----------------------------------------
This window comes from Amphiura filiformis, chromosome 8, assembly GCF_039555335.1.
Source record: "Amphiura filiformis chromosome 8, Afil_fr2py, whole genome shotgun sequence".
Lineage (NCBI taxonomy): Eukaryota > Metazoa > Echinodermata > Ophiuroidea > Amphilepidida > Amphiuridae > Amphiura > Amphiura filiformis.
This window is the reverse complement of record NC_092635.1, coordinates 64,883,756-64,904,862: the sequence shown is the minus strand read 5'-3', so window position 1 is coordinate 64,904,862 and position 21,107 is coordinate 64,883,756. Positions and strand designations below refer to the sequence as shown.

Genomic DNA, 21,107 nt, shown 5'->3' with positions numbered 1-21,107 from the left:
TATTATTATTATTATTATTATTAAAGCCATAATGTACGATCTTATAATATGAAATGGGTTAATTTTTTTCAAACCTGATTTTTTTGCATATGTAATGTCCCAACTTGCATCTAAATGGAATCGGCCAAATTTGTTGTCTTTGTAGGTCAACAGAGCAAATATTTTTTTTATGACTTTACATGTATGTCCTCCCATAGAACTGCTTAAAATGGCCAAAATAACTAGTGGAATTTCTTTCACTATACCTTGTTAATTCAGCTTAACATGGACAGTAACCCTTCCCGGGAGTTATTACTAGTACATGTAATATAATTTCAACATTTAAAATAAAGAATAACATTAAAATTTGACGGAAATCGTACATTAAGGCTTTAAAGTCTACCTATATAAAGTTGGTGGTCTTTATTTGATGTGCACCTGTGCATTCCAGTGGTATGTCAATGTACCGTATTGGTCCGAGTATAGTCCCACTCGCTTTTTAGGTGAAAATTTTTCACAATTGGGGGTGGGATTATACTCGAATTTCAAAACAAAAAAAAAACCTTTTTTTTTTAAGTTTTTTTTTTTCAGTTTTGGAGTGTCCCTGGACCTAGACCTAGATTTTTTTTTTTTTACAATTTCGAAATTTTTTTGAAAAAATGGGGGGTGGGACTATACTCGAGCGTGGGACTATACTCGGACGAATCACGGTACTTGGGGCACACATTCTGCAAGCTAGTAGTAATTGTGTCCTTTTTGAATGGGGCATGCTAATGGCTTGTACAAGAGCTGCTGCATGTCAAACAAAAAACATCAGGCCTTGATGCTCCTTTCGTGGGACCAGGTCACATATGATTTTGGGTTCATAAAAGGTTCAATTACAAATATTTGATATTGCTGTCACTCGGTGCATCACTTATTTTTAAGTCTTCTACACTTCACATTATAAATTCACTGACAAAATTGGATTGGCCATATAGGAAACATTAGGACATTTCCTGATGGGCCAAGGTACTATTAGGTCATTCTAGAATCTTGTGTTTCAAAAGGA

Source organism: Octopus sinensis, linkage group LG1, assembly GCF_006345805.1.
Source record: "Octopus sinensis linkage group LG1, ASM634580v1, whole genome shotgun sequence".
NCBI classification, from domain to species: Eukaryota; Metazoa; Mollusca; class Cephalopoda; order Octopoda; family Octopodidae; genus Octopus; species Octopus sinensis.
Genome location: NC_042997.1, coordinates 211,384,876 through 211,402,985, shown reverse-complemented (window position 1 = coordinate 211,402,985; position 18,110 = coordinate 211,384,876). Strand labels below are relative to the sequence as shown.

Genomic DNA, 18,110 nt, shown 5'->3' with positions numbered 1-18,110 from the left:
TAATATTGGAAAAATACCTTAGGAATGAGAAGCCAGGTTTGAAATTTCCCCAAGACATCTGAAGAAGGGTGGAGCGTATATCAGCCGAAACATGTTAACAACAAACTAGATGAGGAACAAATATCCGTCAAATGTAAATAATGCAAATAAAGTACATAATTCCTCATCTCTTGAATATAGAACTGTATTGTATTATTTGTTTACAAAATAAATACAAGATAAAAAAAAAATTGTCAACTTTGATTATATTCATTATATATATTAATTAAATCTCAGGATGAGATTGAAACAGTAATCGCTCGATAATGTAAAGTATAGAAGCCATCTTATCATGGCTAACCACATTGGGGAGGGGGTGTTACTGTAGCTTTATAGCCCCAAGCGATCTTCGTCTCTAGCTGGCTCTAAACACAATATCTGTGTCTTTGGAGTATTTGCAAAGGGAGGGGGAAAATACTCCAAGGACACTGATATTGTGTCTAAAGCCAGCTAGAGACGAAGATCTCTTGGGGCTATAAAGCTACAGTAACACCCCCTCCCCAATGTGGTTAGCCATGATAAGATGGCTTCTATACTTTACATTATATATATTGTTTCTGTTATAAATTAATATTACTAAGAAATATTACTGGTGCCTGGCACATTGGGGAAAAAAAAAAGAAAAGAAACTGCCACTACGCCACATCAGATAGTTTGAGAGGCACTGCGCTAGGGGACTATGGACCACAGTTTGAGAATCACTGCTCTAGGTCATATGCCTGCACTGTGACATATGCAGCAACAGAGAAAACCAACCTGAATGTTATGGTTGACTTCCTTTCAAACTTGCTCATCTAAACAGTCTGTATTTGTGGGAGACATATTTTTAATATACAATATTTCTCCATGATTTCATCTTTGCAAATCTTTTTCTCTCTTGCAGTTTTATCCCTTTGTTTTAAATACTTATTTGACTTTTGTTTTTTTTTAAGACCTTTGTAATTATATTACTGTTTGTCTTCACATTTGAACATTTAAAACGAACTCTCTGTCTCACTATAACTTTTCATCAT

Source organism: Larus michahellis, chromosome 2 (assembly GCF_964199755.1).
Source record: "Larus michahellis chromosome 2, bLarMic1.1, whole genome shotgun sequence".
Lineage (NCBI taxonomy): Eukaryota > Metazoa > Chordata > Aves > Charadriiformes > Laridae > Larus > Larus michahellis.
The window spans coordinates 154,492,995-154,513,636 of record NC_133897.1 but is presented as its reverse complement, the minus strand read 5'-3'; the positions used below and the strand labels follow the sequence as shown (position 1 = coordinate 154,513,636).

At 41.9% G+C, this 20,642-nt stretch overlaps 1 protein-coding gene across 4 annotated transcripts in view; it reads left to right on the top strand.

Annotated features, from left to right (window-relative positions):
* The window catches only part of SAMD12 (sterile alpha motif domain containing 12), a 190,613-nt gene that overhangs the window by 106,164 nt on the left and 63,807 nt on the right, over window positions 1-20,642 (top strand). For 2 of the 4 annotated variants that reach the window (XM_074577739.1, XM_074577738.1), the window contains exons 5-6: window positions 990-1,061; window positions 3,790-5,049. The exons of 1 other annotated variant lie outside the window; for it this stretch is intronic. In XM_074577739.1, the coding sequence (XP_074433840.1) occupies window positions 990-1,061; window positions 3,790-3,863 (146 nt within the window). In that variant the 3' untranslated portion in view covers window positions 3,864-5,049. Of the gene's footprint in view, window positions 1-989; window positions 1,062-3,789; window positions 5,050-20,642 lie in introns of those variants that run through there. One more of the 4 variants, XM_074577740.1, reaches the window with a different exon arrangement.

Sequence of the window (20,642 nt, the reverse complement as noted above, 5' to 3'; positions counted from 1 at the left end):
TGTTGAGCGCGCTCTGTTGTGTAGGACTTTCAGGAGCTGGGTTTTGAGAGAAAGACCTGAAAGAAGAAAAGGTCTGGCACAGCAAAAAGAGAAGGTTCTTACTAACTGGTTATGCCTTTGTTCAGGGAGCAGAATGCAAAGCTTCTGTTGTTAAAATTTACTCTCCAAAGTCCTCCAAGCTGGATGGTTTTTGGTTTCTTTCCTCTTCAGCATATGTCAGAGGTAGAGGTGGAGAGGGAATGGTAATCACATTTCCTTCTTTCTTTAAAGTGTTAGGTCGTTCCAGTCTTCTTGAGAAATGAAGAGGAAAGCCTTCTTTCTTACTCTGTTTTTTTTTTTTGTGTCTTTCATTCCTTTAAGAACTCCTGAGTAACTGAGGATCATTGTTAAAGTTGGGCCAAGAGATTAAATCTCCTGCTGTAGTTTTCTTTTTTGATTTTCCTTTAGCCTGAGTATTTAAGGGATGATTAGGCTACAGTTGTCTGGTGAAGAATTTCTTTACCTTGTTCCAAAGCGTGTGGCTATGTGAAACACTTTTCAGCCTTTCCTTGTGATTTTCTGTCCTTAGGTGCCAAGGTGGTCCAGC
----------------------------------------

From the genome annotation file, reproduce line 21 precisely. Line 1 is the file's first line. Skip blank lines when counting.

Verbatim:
TGTTGAGCGCGCTCTGTTGTGTAGGACTTTCAGGAGCTGGGTTTTGAGAGAAAGACCTGAAAGAAGAAAAGGTCTGGCACAGCAAAAAGAGAAGGTTCTTACTAACTGGTTATGCCTTTGTTCAGGGAGCAGAATGCAAAGCTTCTGTTGTTAAAATTTACTCTCCAAAGTCCTCCAAGCTGGATGGTTTTTGGTTTCTTTCCTCTTCAGCATATGTCAGAGGTAGAGGTGGAGAGGGAATGGTAATCACATTTCCTTCTTTCTTTAAAGTGTTAGGTCGTTCCAGTCTTCTTGAGAAATGAAGAGGAAAGCCTTCTTTCTTACTCTGTTTTTTTTTTTTGTGTCTTTCATTCCTTTAAGAACTCCTGAGTAACTGAGGATCATTGTTAAAGTTGGGCCAAGAGATTAAATCTCCTGCTGTAGTTTTCTTTTTTGATTTTCCTTTAGCCTGAGTATTTAAGGGATGATTAGGCTACAGTTGTCTGGTGAAGAATTTCTTTACCTTGTTCCAAAGCGTGTGGCTATGTGAAACACTTTTCAGCCTTTCCTTGTGATTTTCTGTCCTTAGGTGCCAAGGTGGTCCAGC